The Smartest Dog Breeds: What Makes a Dog Smart?

You may be seeking a quick-witted, bright canine to teach them endless spectacular feats and train them to ultimate perfection.

All dog breeds have a long history of being bred to perform a specific function for humans, such as protection, hunting, herding, racing, or retrieval. You can tap into the innate talents of all dog breeds by carefully teaching them how to use those talents.

When you think of an intelligent dog, you usually envision a puppy who will do anything at its parent’s command. They obey all orders and never step out of line. Intelligence, on the other hand, can take numerous forms.

Even though all dogs have impressive and interesting characteristics, the ones deemed the smartest tend to be those who have an extensive repertoire of tricks down. We’re going to talk about what makes a dog clever, and then we’ll go over some of the most popular dog breeds that fall into that category.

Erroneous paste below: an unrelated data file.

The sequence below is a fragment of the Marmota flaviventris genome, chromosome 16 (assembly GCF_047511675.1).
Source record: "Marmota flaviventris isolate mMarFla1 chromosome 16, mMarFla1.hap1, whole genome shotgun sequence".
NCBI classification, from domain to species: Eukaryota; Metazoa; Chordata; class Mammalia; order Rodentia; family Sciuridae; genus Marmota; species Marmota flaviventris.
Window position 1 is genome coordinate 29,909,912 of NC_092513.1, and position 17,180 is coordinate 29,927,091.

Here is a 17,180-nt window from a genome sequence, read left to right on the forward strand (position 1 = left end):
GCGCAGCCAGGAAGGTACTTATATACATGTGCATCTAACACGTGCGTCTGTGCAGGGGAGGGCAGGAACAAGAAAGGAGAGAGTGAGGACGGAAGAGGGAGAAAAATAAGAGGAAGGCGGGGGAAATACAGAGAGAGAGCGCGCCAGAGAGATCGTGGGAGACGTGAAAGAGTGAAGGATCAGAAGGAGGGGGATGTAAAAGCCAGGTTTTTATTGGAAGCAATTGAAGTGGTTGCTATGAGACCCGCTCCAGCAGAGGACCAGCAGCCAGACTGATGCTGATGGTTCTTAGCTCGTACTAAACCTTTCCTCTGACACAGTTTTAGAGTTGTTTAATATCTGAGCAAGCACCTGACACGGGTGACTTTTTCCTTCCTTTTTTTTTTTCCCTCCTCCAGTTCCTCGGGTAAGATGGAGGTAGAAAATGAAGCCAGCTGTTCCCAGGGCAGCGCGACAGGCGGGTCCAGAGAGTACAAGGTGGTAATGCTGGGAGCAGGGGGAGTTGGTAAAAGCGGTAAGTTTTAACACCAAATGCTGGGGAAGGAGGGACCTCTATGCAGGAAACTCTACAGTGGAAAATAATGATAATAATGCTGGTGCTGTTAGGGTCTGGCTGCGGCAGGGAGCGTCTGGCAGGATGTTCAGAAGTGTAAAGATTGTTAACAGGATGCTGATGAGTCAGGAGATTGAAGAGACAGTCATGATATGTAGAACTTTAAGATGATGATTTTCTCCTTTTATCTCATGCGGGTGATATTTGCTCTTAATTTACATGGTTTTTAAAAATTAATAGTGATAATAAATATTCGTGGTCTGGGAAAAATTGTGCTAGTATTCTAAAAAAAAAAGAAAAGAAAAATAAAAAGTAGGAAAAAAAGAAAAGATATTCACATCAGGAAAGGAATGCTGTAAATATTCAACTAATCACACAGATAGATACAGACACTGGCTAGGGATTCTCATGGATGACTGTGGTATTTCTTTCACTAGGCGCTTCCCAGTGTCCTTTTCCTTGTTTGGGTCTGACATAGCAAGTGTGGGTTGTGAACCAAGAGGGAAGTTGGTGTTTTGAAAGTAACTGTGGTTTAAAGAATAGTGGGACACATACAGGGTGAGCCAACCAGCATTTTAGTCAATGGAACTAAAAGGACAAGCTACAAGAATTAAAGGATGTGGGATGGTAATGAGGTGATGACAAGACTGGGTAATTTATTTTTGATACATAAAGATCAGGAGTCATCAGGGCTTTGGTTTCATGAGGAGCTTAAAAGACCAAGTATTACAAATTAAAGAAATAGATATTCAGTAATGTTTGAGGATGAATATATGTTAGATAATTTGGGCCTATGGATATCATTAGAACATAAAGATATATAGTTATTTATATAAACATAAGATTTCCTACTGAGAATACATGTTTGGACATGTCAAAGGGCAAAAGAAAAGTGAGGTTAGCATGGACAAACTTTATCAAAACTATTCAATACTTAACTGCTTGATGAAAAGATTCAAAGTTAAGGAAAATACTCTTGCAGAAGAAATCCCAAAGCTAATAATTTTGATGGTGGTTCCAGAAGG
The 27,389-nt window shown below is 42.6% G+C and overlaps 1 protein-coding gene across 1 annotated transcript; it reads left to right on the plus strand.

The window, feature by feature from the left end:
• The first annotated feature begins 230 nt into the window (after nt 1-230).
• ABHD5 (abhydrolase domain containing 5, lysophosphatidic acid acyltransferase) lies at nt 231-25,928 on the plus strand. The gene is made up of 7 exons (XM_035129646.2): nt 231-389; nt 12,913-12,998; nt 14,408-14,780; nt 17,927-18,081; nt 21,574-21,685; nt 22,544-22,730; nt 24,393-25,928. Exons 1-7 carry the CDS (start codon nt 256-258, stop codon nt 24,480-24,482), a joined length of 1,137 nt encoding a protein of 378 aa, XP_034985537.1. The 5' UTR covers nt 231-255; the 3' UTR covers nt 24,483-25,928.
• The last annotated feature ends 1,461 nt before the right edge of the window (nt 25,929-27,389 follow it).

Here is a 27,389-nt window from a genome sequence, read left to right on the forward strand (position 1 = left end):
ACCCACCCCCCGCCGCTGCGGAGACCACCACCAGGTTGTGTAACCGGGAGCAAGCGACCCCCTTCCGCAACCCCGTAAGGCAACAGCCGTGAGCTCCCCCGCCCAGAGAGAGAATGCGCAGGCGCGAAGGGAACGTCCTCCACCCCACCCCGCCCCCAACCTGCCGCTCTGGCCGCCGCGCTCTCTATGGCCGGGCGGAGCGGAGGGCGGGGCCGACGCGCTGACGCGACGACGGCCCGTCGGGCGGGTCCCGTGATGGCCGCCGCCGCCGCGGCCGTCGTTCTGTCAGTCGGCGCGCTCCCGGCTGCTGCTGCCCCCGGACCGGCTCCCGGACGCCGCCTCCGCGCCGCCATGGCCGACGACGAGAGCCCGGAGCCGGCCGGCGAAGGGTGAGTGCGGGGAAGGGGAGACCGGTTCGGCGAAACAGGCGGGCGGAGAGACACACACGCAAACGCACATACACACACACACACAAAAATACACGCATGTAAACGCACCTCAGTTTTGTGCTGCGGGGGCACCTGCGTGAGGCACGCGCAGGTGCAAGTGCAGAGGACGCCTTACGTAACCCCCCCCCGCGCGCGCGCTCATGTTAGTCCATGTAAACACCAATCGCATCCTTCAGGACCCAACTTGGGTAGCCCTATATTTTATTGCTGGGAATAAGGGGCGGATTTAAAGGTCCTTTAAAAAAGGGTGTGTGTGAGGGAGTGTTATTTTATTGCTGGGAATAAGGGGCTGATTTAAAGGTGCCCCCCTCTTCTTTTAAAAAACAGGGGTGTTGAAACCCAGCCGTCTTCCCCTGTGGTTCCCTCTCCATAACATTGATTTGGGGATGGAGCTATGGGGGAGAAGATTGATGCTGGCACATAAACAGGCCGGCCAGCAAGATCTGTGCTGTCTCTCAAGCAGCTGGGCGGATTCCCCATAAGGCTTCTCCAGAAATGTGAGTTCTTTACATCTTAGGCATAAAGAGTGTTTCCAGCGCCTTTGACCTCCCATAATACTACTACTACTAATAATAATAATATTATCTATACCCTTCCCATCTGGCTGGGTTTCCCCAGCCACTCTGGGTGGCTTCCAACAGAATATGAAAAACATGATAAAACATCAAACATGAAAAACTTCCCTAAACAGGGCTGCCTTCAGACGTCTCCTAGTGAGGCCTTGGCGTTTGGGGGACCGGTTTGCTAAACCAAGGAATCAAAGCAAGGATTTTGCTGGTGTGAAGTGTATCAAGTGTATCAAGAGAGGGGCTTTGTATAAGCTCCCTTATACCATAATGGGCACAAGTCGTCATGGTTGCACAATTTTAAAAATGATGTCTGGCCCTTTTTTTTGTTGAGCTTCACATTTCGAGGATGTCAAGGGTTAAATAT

Can You Teach a Dog to Think?

Dog intellect can be challenging to pin down; it resembles human intelligence in many ways. Students who consistently achieve perfect grades are often considered the sharpest among their peers.

Realistically, intelligence is subjective. Some people excel in academics, while others struggle. A person’s level of creativity and logical reasoning are not the same. We’ll use the same method to gauge our pup’s intelligence.

Dogs specifically developed to perform a specific task are often regarded as the most intelligent due to their propensity to pay attention to and obey various commands.

Typical Markers of Dog Intelligence:

  • Extremely trainable
  • The ability to focus for an extended period
  • Devoted to their families
  • Chatty (while barking is typically considered a bad attribute, a talkative dog usually denotes a clever one, as barking suggests they were formerly educated to be a guard or herding dog) (although barking is often seen as a bad quality, a talkative dog usually means a clever one, as barking indicates they were once taught to be a guard or herding dog)